Triggered by the introduction of espresso, traditional coffee brewing methods were rapidly shunned from the coffee world. Espresso quickly became the global coffee of choice. It's general speed and efficiency, ease of use and trendy new machines saw that espresso was the new standard in coffee. Beside a small number of brewed coffee enthusiasts, it would become near impossible to find other than automated filter (garbage) at american diners. Unfortunately, this modern, speedy new approach to coffee also saw a change in the coffee experience.
However, a recent trend in the coffee world has seen some of these brewing methods come back as practise. Coffee is going through a unique artisanal movement where brewing styles are favoured above espresso once again, especially for their ability to better represent the true origins and flavours of particular coffee's. One method in particular still lacks presence amongst this trend due to its difficulty to master and lengthy brew time, the Siphon (otherwise known as a Vacuum pot). Ratios, timing, technique and knowledge are all key to creating the perfect brew, every time. Where customers today enjoy talking to their barista, siphon brewed coffee was something you watched in awe. Somewhere between a science experiment and beer brewing process, siphon coffee was something you appreciated and desired in equal parts.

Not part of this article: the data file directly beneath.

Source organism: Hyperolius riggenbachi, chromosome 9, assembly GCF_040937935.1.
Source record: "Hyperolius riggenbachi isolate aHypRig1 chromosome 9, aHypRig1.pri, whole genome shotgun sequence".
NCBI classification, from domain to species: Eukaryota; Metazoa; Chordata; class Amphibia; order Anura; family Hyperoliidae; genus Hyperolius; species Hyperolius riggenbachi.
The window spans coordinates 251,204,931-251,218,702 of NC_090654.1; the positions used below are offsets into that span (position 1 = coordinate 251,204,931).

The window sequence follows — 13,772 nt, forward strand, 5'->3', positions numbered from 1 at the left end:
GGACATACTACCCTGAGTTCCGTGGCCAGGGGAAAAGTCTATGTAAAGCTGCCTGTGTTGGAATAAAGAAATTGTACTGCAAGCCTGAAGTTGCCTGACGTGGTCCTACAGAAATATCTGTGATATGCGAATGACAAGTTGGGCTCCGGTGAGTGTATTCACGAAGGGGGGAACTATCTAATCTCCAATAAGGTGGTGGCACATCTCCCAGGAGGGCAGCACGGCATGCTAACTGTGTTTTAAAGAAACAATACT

Halogen Siphon (HS) is designed to overcome this hurdle. It's purpose it to provide the same, unique experience of traditional siphons while allowing a cafe/coffee house to continue operations at full efficiency. HS is a fully automated, halogen powered siphon system. Seamlessly integrating automation through technology with traditional coffee brewing techniques. once ordered, the barista will select brew time and water to coffee ratios based on the particular coffee varietal. HS is placed at the customers table, where they simply turn on when ready and watch in awe. When brewed to excellence, HS turns itself off and the customer can pout their own freshly brewed pot of coffee.
photography | james
programming | william irvine